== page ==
Fresh measures to deal with sexual harassment in hospitality businesses have been published by the Equality and Human Rights Commission and UKHospitality.
They were announced by the EHRC this week amid growing concerns that workplace bullying, and harassment are on the rise.
The new checklist and action plan focusses on communicating with staff, changing the workplace environment, and working practices.
Kate Palmer, HR Advice and Consultancy Director at Peninsula, says employers must proactively implement safeguarding measures to protect employees from sexual harassment.
“Sadly, harassment is quite common in the hospitality industry, so employers need to be vigilant and have measures in place to stop it from happening.
“These measures and policies are going to be crucial if we’re going to stamp out harassment in hospitality.
“Any organisation that doesn’t do this can suffer from vicarious liability, meaning employees can be successful in their tribunal claims for harassment or constructive dismissal, even if the misconduct did not directly come from someone in the organisation.”
According to the EHRC, potential trigger points for sexual harassment include deciding on hours for more junior staff and discussing how incentives are distributed.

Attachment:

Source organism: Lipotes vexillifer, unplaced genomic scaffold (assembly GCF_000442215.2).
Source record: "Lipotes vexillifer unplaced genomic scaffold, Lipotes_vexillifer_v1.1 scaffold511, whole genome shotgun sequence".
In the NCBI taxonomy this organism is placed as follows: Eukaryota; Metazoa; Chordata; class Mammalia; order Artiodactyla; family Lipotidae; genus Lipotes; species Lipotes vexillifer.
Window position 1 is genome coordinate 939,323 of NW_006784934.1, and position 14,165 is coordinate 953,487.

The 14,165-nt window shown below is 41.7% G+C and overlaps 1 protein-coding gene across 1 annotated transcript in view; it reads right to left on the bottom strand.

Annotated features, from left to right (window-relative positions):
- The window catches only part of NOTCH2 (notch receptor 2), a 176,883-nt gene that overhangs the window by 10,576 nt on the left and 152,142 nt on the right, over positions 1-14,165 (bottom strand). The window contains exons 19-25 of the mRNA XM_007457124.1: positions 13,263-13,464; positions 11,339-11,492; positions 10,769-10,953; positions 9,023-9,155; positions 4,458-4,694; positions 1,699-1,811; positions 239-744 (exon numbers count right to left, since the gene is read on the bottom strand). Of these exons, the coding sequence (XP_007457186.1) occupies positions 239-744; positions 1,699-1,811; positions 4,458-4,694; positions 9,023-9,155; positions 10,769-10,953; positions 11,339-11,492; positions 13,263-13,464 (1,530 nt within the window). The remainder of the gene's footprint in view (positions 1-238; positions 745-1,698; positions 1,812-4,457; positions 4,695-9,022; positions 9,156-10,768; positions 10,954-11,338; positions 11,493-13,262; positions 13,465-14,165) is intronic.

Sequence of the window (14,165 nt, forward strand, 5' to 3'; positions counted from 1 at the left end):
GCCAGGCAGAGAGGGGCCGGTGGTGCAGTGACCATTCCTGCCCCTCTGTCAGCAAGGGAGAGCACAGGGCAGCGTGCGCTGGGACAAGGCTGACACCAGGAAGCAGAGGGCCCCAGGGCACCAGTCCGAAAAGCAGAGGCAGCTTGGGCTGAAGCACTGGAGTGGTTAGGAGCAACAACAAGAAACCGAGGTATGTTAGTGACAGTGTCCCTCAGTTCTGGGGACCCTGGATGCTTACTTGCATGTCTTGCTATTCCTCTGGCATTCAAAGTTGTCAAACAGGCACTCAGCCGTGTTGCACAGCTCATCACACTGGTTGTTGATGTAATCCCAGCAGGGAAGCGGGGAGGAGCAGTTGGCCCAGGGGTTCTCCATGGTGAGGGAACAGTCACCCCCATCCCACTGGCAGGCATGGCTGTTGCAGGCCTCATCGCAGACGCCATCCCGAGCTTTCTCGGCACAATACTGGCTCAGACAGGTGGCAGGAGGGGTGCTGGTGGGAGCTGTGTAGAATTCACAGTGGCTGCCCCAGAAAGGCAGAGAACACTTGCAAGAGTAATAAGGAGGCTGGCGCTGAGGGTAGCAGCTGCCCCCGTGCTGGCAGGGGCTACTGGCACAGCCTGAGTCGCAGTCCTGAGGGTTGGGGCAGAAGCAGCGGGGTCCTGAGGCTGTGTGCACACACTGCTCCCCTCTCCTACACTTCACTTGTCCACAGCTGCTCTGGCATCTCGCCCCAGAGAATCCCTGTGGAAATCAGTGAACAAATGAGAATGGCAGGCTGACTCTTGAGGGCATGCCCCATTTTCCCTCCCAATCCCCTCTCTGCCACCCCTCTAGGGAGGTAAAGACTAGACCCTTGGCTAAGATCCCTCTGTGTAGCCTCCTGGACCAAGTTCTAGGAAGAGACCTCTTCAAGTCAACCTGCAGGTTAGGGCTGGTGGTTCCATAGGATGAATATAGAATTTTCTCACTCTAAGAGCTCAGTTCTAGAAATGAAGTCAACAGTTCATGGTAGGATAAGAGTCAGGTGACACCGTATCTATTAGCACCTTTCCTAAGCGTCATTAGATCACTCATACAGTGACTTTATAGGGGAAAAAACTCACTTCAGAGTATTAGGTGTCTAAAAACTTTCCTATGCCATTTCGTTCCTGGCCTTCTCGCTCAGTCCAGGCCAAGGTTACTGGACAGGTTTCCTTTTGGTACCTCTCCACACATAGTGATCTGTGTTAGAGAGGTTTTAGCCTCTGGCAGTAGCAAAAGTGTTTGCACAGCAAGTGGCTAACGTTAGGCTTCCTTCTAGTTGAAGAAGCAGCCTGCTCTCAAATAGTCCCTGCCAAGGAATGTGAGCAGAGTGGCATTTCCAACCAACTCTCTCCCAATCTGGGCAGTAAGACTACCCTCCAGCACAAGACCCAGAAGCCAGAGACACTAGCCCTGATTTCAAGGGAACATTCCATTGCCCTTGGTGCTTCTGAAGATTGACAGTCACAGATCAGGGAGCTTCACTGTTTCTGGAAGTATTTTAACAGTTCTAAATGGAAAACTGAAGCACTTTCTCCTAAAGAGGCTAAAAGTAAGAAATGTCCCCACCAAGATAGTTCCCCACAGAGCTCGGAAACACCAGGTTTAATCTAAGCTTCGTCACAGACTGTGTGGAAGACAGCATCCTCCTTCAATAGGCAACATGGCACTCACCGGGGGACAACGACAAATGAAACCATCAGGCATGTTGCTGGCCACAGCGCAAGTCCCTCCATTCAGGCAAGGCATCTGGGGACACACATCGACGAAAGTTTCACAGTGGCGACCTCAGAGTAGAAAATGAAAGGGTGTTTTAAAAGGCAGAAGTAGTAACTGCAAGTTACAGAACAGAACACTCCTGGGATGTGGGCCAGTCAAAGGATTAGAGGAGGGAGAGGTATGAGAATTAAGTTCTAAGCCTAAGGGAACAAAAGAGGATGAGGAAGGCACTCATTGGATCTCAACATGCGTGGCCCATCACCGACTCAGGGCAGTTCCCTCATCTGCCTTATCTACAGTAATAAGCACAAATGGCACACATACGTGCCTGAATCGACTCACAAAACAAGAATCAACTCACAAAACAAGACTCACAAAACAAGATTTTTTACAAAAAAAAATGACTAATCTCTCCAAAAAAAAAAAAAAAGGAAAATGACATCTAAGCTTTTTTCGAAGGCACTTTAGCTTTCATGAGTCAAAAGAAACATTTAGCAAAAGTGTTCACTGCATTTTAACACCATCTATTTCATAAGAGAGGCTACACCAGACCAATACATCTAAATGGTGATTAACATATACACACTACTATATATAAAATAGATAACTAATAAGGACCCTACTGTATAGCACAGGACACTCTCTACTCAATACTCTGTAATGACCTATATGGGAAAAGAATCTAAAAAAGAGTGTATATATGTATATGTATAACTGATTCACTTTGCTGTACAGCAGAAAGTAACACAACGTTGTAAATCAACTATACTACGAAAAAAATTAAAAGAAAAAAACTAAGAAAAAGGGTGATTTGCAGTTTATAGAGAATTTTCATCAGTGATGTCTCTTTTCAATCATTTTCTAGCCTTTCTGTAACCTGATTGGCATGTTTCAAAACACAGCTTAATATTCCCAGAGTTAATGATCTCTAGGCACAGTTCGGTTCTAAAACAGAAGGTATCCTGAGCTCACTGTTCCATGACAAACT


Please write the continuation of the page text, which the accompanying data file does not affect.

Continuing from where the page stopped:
Hospitality businesses, including pubs and restaurants are advised to ensure more than one person is deciding the rota, make sure that no one is working alone at any one time and that managers know what to do when issues arise.
Employers must also pay more attention to vulnerable staff, including those who don’t speak English as a first language, who are therefore less likely to report something.
Other ways businesses can reduce risk of harassment include policies for anonymous reporting of customer misbehaviour, posters to tell customers that harassment isn’t tolerated, and record any issues with customers.
Employees are being reminded that staff social activities are still associated with the workplace and so a zero-tolerance policy applies.